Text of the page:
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UNITED STATES OF AMERICA
SECURITIES AND EXCHANGE COMMISSION
INVESTMENT ADVISERS ACT OF 1940
Release No. 3574 / April 4, 2013
INVESTMENT COMPANY ACT OF 1940
Release No. 30446 / April 4, 2013
File No. 3-15263
ORDER INSTITUTING ADMINISTRATIVEIn the Matter of AND CEASE-AND-DESIST PROCEEDINGS, PURSUANT TO SECTIONS 203(e), 203 (f), ZPR INVESTMENT AND 203(k) OF THE INVESTMENT MANAGEMENT, INC. AND ADVISERS ACT OF 1940 AND SECTION 9(b)
MAX E. ZAVANELLI OF THE INVESTMENT COMPANY ACT OF1940 Respondents.
The Securities and Exchange Commission (“Commission”) deems it appropriate and in the public interest that public administrative and cease-and-desist proceedings be, and hereby are, instituted pursuant to Sections 203(e), 203(f), and 203(k) of the Investment Advisers Act of 1940 (“Advisers Act”) and Section 9(b) of the Investment Company Act of 1940 (“Investment Company Act”) against ZPR Investment Management, Inc. (“ZPR”) and Max E. Zavanelli (“Zavanelli”) (collectively, “Respondents”).
After an investigation, the Division of Enforcement alleges that:
1. Between October and December 2008, ZPR, through Zavanelli, distributed advertisements to prospective clients that omitted material information which would have revealed that the firm’s historical performance results were underperforming its benchmark index rather than outperforming it. At the same time, these advertisements, and others that ZPR distributed to clients and prospective clients, misleadingly stated that the firm was in compliance with the Global Investment Performance Standards (“GIPS Standards”) for its performance results.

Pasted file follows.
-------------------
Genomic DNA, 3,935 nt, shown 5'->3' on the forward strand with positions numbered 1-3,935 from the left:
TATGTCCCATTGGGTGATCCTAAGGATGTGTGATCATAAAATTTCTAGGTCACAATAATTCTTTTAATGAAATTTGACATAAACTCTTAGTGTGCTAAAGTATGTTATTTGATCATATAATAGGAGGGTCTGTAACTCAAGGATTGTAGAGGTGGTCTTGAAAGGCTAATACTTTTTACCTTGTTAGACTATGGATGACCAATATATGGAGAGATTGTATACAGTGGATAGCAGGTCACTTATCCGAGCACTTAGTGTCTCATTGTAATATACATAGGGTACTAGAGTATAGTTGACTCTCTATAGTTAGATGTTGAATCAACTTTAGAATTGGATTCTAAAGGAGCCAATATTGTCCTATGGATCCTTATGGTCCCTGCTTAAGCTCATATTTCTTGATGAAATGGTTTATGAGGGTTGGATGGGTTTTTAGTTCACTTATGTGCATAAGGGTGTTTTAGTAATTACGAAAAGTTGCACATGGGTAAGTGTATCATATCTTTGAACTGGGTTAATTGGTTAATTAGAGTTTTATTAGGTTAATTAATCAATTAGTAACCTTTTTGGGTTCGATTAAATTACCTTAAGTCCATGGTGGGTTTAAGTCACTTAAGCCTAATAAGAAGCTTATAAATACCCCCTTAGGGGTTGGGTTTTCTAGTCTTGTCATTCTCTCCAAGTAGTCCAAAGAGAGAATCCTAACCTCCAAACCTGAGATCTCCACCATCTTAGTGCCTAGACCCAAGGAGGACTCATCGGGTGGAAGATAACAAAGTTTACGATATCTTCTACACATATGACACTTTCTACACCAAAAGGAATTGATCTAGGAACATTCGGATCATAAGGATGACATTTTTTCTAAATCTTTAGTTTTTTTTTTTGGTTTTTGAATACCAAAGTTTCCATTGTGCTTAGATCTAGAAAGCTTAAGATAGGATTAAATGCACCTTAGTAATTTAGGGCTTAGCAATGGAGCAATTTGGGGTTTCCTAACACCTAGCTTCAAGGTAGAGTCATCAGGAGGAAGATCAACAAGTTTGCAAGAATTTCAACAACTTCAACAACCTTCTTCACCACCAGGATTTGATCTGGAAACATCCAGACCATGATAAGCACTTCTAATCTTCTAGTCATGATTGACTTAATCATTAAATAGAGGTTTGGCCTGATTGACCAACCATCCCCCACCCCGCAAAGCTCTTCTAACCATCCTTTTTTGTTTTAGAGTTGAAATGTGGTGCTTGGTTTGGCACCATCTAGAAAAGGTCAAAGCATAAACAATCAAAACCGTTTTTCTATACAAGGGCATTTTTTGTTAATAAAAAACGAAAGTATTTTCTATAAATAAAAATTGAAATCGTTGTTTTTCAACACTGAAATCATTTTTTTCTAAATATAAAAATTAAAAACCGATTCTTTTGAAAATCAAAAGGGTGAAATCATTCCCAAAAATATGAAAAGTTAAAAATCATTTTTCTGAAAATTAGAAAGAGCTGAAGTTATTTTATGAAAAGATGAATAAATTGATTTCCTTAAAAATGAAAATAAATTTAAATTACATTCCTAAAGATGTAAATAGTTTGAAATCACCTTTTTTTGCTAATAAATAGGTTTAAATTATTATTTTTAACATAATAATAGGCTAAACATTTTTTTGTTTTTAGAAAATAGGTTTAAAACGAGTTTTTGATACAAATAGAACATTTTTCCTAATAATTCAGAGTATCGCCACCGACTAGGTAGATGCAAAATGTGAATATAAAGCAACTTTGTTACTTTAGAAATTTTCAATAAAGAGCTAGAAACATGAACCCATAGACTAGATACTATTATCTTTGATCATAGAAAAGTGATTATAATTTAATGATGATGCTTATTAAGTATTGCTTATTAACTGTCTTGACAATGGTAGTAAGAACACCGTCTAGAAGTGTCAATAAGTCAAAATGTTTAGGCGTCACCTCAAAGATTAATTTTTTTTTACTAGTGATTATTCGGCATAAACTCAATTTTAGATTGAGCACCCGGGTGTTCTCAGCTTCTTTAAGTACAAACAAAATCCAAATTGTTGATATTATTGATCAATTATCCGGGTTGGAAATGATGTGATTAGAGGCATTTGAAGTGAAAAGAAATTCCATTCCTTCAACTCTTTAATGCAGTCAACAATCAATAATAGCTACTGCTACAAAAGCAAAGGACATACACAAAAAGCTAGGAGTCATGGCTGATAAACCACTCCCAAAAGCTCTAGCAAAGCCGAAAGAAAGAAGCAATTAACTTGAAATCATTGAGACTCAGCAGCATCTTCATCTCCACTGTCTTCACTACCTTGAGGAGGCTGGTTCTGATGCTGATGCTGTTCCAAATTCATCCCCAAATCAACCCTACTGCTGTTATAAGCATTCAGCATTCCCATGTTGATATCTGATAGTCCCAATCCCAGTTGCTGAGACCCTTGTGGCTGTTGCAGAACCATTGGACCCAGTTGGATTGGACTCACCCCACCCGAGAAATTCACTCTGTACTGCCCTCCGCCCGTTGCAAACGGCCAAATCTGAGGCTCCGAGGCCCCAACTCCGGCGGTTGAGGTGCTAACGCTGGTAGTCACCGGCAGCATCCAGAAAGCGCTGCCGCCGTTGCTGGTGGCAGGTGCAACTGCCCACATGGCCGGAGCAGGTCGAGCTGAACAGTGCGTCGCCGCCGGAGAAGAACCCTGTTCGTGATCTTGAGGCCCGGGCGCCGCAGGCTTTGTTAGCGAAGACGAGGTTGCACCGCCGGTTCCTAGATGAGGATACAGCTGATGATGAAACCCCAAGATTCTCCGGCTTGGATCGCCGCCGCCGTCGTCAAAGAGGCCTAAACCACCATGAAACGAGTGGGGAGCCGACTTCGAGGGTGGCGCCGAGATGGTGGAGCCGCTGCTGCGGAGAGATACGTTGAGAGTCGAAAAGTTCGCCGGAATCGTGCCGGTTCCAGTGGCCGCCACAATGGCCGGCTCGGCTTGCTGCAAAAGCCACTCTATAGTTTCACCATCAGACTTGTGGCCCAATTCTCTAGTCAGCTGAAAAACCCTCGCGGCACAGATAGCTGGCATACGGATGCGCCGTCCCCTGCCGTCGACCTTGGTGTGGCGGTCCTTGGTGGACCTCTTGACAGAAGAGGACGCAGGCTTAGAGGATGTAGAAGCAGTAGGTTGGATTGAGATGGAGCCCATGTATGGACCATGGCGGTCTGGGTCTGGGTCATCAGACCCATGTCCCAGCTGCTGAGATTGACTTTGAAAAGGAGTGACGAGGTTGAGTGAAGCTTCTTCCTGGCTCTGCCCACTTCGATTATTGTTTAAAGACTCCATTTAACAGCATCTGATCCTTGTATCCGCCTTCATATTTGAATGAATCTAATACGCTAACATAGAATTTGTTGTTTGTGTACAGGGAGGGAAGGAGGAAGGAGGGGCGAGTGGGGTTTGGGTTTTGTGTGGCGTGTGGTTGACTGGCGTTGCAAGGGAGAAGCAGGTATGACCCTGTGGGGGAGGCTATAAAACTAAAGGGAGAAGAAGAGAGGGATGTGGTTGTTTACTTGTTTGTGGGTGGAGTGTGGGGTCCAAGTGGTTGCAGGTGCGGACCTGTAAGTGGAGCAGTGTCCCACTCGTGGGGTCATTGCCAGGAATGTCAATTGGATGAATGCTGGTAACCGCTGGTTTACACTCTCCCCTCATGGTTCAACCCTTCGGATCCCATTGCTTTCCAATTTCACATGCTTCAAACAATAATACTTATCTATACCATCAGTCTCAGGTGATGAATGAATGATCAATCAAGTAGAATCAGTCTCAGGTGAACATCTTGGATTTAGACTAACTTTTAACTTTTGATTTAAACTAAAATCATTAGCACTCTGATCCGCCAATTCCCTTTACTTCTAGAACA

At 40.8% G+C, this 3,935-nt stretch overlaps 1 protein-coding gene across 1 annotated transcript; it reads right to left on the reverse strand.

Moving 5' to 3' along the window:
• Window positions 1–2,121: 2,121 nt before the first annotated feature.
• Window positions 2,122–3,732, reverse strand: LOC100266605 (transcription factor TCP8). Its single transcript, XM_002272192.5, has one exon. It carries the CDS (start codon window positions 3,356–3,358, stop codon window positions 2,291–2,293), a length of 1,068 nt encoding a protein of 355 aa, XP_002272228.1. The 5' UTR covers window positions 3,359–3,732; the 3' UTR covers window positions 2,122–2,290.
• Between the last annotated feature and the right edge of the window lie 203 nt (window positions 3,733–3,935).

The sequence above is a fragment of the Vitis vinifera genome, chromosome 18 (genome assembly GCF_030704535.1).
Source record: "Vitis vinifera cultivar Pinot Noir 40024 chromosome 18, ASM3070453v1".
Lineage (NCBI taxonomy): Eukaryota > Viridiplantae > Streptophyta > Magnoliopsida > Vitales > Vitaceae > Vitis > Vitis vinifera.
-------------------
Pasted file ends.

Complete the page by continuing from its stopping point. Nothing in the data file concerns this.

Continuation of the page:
2. ZPR, through Zavanelli, also distributed advertisements that falsely claimed its performance results had been verified by a GIPS verification firm.
1. ZPR is a Florida corporation with principal offices in Orange City, Florida. ZPR has been an investment adviser registered with the Commission since April
2006. Prior to then, ZPR was an investment adviser registered with the Commission from September 1981 until June 2001, when the firm’s assets under management fell below $25 million and it filed an ADV-W.
2. Zavanelli is 66 and a resident of Deland, Florida. From 1994 through November 2011, Zavanelli was the president, chief operating officer and sole owner of ZPR. He also provided all investment advice to ZPR’s clients. In August 1987, the Commission instituted administrative proceedings against Zavanelli, individually, and doing business as Zavanelli Portfolio Research, for violations of Sections 206(1), 206(2), and 206(4) of the Advisers Act, and Rule 206(4)-1(a)(5) thereunder for making material misrepresentations and omissions concerning the firm’s investment results from 1979 through 1985. Specifically, the Commission alleged that Zavanelli reported fictitious results and distributed false advertisements to clients and prospective clients. Without admitting or denying the Commission’s allegations, Zavanelli settled to, among other things, a censure and a prohibition from soliciting or accepting new advisory clients for a period of 180 days. See In the Matter of Max Edward Zavanelli, et al., Rel. No. IA-1077 (Aug. 17, 1987).